Make sure you keep a proper logbook for your company car

The obligation to keep a logbook applies to all self-employed person and companies claiming VAT deductions on the use of a car for business purposes. To avoid rankling the tax authorities, it is a good idea to follow a few guidelines. How does the logbook itself affect tax, who is affected by it, how should it be treated and what should be avoided?

All VAT payers who use a company car cannot avoid the duty of maintaining a proper logbook. Of course, they are only entitled to a tax deduction if the car is used for business. Private use must be excluded from the deduction.

Those who are not VAT payers, but who prove the use of the vehicle within the framework of income tax, are also required to fill in the logbook. However, there is an exception for those who use a flat-rate expenditure for transport by road motor vehicle. They do not actually have to keep a logbook.

Surprisingly, there is no mention of the logbook in the law, but it is the easiest tool to prove expenses to the authorities when dealing with irregularities and has become a generally accepted practice.

Occasionally, you'll hear of someone filling in the logbook several months or years back. This is rather brazen, especially in view of the tight deadlines for submitting the documentation. The tax office will most likely end up finding out anyway, as the taxpayer will not be able to trace and prove everything exactly according to reality.

Purely business use of a car is often unrealistic and may not be worthwhile

When claiming a VAT deduction on the purchase of a vehicle, the taxpayer must determine or estimate the proportion in which the vehicle will be used for business and private purposes. In practice, it is not recommended to estimate that the car will be used 100% for business purposes for two reasons. In reality, most cars are not used purely for business purposes, and in the case of taxpayers, the accuracy of the assertion can be easily verified and analysed.

Since company cars are also sometimes used for things like shopping, going to the pharmacy or picking up the kids, it is recommended that in most cases the business use is set at approximately 80%. One hundred percent business use is difficult to prove and even the presence of a child seat in the car may be enough for the authority to challenge the claim. However, if the car in question is replacing an end-of-life car, the estimate should be based on the proportion in which the previous car was used.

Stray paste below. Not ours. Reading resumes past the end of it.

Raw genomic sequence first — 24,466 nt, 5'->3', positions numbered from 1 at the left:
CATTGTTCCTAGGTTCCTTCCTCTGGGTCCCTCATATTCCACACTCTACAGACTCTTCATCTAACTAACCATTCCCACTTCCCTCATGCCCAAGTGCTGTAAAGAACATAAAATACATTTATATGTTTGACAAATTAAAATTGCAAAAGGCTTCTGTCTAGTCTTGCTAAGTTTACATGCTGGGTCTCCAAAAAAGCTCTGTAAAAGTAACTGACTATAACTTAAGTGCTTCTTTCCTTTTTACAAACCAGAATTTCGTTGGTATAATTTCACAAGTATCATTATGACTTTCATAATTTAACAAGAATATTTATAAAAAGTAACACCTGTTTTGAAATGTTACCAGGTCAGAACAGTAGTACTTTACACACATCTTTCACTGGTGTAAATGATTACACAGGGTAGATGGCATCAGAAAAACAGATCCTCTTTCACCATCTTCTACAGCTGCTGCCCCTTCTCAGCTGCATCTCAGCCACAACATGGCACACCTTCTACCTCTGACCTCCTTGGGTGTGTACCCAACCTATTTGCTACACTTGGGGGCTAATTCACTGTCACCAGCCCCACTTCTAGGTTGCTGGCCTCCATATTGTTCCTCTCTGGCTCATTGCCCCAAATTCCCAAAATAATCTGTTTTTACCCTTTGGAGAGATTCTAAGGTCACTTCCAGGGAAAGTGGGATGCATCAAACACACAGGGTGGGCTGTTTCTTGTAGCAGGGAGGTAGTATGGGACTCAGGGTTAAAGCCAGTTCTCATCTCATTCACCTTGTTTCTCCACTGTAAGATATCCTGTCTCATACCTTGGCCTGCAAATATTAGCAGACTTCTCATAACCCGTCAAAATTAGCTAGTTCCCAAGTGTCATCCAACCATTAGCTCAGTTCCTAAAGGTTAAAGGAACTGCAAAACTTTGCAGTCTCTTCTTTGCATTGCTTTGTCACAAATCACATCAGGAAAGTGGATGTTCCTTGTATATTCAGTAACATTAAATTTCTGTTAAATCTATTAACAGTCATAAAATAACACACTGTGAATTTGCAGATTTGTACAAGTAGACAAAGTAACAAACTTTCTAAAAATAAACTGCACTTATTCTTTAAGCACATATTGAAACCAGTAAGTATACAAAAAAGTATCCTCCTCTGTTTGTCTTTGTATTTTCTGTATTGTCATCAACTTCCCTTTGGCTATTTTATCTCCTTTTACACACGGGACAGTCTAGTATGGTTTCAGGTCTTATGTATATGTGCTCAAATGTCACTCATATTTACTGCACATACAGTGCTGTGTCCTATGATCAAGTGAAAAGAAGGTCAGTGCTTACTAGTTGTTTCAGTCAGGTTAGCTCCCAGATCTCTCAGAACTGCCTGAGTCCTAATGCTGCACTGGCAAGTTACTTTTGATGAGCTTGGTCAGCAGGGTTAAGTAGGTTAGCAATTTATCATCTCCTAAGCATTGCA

In the last tax year of the same tax year, the taxpayer will adjust the estimated deduction entitlement according to the reality.

The ratio between business and personal use must be continuously adjusted

However, this is not where the matter ends from a VAT point of view. For the next four years after the year of acquisition, the taxpayer must monitor the vehicle and if the ratio decreases by more than 10%, they must still adjust the deduction claimed and reimburse part of the VAT to the state. Of course, it also works the other way around, i.e. part of the deduction may be reclaimed if the ratio increases by more than 10% compared to the first year.

In the area of VAT, it is annoying that the right to deduct is assessed for each supply received. In practice, this means that the VAT on each receipt relating to the operation of a vehicle is subjected to a simple test for full or partial entitlement to deduction. When the car is used for mixed purposes, the taxpayer is again only entitled to a partial deduction. These include, for example, fuel, washing, servicing, maintenance and operating lease payments. For these operating expenses, it is a one-time reduction and the taxpayer does not return to them in subsequent years.

In practice, the above-mentioned proportional claims for VAT deduction are normally determined and proven according to a properly kept logbook.

The more detailed the logbook, the easier it is to prove

The trip record in the logbook must include the date, the odometer reading at the start and end of the trip, the place of departure and arrival, and the amount of fuel used, including the price and the purpose of the trip. In addition, the time of departure and arrival, the start and end time of any safety stops, the route and crossing points and, for foreign journeys, the toll.

This clarifying information is useful in proving accuracy to the tax office and it is possible that without it in the logbook it would still be queried by the office and difficult to trace back.

In some cases, the authority also sends official requests for the preventive regular submission of the logbook as part of tax administration cooperation. However, this is not the purpose of the logbook, which serves as a record for resolving irregularities, not for ongoing control. In such a case, an appeal can be lodged against the notice.

The office has software that runs through the entire logbook and usually finds discrepancies in, for example, kilometres between towns, fuel consumption or odometer readings according to the technical inspection station. This is usually not due to foul play, but it can create avoidable administrative burdens for companies. In all cases, our tax specialists strongly recommend proper and clear logbook keeping, which can help businesses avert many unexpected problems.